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Smart Wife’s Perfect Yorkshire pudding recipe

Photo of a tray of perfect yorkshire puddings

Successful individual yorkshire puddings made in a fairy cake tray


We now have an even better recipe for Yorkshire puddings – these are crisp and keep their shape.

Years ago Smart Wife taught me how to make perfect Yorkshire puddings. I often ruined the joint but our individual Yorkshire puds were perfect every time. Rising like a miniature Tower Of Pisa army, they happily deflected attention away from the teeth challenging meat.

On Sunday, Danny suddenly gets serious at around six o’clock and puts on his King Of Roasts mantle. If he is cooking beef I am invited to be his Queen Of Yorkshire Puds.

There are three key tips:

1. Make individual puds – I use an individual cake/bun/mince pie tray- they rise far higher and tend to keep their shape better than one big baking tray.

2. Make sure that the oil in the pans is smoking before you add the batter.

3. Only use plain white flour.

This Sunday I used a bread making flour – white with the goodness of added grains. Big mistake!

Rather than the usual five inch high puds we got the three inch hovels that you can see in the photo. They flattened as I waved a camera at them. They tasted fine but didn’t have so much hanger appeal.

N.B. December 2 2007: I have experimented with this recipe and had great results using a heavier dish.

Smart Wife’s Perfect Yorkshire pudding recipe feeds 4 or 2 greedy people like D and me – they’re great cold with a slice of ham for breakfast)


Smart Wife’s Perfect Yorkshire pudding recipe
Recipe Type: Side dish
Author: Fiona
Prep time: 5 mins
Cook time: 20 mins
Total time: 25 mins
Serves: 2-4
  • 110g of plain white flour
  • 2 medium eggs
  • 300ml of chilled milk (we use semi skimmed and I think that Smart Wife probably used full cream)
  • 2-3 tablespoonfuls of olive oil/ beef dripping/rape seed oil
  • Large pinch of salt
  1. Sift the plain flour into a bowl. Add the salt.
  2. Make a well in the centre and break in the two eggs. Gently whisk the eggs into the flour and gradually add the milk. I now use my stick blender to do this and it gives a much better result. Ideally, return the mixture to the fridge in a jug for half an hour to chill. If you don’t have time for that the puds will be fine, just won’t rise quite as much.
  3. Put a little oil (about 0.5 tsp) in eight wells in the cake tin and put on the top shelf of a preheated oven 220c (200c fan) for ten minutes.
  4. Quickly whisk your batter and pour onto the hot, smoking oil in the wells in the cake tin. The oil should bubble up around the batter. Speed counts.
  5. Bake at the top of the oven for 20 minutes, turning the tray around after ten minutes.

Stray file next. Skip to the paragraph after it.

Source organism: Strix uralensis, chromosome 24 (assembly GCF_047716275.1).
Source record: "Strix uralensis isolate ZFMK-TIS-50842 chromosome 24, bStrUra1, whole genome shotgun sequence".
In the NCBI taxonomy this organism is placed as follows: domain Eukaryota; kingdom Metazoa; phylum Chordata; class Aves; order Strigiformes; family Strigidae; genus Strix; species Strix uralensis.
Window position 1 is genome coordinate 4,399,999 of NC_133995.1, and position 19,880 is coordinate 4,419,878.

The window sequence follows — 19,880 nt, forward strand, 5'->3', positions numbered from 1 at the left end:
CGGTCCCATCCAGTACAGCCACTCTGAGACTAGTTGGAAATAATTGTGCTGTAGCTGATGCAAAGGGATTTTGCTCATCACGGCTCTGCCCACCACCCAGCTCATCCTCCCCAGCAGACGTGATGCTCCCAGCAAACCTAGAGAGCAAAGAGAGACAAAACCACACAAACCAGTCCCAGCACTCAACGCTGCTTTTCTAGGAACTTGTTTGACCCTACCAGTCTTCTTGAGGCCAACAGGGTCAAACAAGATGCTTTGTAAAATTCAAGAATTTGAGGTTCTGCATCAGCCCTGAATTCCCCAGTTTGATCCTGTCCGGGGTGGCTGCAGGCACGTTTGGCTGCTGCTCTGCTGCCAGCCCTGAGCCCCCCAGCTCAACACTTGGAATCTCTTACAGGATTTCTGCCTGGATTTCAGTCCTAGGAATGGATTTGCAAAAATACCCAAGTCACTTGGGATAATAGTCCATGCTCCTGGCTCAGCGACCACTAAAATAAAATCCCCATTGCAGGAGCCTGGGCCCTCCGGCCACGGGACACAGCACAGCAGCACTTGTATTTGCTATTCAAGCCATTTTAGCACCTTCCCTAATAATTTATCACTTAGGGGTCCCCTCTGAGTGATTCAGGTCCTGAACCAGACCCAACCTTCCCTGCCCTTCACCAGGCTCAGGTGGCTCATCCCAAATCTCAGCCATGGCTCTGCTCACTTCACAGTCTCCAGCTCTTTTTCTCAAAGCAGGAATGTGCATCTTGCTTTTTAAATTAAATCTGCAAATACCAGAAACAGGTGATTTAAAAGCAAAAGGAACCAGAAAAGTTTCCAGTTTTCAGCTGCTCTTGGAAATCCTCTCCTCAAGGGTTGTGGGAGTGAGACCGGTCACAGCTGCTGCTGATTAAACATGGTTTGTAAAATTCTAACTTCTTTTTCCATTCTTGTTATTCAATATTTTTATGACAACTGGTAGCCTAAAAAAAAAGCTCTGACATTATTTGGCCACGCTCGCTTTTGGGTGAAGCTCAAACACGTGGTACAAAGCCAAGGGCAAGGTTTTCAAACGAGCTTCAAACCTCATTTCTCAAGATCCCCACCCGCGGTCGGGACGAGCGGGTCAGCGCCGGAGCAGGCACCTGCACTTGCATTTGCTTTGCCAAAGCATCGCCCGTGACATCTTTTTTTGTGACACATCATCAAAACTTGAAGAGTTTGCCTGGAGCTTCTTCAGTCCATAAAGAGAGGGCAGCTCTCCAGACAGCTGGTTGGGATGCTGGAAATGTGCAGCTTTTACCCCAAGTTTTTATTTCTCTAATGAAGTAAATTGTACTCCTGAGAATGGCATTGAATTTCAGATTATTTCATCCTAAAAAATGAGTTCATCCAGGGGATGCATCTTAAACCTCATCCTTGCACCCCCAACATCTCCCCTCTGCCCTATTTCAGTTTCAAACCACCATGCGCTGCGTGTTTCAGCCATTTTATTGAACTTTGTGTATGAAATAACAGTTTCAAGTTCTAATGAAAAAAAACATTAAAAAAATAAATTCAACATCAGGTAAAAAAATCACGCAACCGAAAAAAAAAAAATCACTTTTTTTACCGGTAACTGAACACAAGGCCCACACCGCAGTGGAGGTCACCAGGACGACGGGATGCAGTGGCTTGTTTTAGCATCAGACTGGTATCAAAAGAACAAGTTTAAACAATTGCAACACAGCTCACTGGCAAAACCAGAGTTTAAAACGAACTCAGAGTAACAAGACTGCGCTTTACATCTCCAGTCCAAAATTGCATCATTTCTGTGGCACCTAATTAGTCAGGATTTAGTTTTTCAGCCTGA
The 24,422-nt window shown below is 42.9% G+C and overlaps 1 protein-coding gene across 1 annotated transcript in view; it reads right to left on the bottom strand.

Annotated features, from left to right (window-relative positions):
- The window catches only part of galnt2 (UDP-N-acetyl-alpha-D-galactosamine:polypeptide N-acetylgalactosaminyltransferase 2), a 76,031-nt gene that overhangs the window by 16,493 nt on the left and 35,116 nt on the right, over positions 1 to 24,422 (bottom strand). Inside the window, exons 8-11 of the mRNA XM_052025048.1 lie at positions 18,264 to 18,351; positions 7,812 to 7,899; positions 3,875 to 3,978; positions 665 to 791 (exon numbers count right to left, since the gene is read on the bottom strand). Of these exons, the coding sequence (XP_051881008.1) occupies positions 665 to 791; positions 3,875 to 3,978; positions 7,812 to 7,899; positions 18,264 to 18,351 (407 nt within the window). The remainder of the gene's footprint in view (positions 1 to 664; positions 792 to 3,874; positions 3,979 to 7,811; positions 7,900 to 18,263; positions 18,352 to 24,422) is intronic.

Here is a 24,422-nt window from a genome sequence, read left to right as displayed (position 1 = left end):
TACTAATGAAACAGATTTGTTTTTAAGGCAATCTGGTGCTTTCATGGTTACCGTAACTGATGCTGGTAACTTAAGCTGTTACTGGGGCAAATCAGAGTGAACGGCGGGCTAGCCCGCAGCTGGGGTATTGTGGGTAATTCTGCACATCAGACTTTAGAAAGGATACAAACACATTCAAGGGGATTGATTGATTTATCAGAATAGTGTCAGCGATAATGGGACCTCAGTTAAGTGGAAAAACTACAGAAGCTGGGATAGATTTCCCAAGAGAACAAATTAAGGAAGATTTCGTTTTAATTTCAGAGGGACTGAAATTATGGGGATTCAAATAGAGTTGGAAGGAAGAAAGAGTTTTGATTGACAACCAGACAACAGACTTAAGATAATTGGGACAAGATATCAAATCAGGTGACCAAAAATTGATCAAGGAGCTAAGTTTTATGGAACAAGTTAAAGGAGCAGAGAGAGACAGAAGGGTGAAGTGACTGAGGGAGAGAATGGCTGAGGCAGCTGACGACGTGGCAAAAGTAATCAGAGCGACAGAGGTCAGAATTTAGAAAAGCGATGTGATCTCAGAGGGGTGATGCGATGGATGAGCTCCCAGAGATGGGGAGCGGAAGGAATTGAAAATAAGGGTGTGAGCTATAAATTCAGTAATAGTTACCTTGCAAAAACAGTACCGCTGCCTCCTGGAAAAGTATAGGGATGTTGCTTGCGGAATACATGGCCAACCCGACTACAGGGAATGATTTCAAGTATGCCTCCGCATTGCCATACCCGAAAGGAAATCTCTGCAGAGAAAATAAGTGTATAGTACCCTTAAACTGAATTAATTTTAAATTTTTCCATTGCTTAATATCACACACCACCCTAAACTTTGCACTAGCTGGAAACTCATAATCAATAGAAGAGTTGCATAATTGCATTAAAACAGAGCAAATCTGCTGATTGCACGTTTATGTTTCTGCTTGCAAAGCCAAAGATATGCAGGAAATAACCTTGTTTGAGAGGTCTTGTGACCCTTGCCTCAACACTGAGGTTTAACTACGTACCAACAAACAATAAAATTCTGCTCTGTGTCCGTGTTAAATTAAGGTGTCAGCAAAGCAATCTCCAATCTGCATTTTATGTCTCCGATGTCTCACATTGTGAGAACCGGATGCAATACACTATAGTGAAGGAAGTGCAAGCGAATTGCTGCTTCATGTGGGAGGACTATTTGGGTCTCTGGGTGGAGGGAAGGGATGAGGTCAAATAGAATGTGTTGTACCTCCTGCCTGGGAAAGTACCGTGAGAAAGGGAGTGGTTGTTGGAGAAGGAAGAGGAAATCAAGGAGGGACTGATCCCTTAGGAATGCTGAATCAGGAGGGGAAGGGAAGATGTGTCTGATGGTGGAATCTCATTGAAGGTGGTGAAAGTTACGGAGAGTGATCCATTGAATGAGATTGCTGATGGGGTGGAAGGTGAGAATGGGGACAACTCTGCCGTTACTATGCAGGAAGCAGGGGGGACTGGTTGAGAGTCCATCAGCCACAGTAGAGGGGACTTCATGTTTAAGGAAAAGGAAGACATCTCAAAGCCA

6. Time the puds to be ready when the joint is just about to be carved so you will serve them at their crispest and best.

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  1. mark your sh*t, these are absolutely the most splendid Yorkshires I have ever tasted!

  2. I have to be honest, this is the worst method I’ve used making Yorkshires. Very dissapointing Sunday lunch with these. I’d advise anyone to check out the BBC Good Food way far nicer result.

  3. Clive Riches

    Right. I’ll give this a try. My mum made brilliant Yorkshire pudding in one great, crispy slab. The only downside was finding the rest of your dinner under it. I’m giving this recipe a go. Thanks.

  4. Absolutely incredible! I used this recipe for Toad in the Hole and it was the best I’d ever made – it’s taken me so long to find a good yorkie pud recipe! Thank you!

  5. Absolutely marvelous…big, bold and crispy, just as they shoud be. Thank you!! :))

  6. Another perfect! These have been my best yet. Thankyou

  7. Perfect! I read all the complimentary comments and thought I’ll try, but I know mine will be rubbish! Was a little worried as i was using a pyrex dish rather than a tin, but it turned out perfect! I made one big pud with leftover Xmas pigs in blankets as a sort of toad in the hole. As a Yorkshire girl it’s important to get yorkies right!

  8. Ladydeedy

    I always add a little dried mustard powder to my yorkshire batter and it adds a nice little something. My mum always used to make the batter first thing in the morning and then leave it in the fridge till lunchtime. she would always add a spoonful of vegetable oil to the mix before putting in the fridge (no idea why but her puddings were always fabulous!!).

  9. I stumbled across your blog yesterday looking for a home-made sausage recipes and I can’t stop reading it! It really has brightened my snow bound day 🙂

    I thought I’d give this recipe a try as I’m hosting Christmas dinner this year and I know yorkshires are expected, mine always turn out like hockey pucks. Low and behold they came out as expected; light, fluffy and about 3 inches high. Yippeeeeee.

  10. I have just made the best yorkshire puds ever with this recipe. In the past they have been soggy, refused to rise and ruined my dinner in the process. Today, they rose like carefully sculpted towers and didn’t wilt or flounder when cool. Fabtastic.

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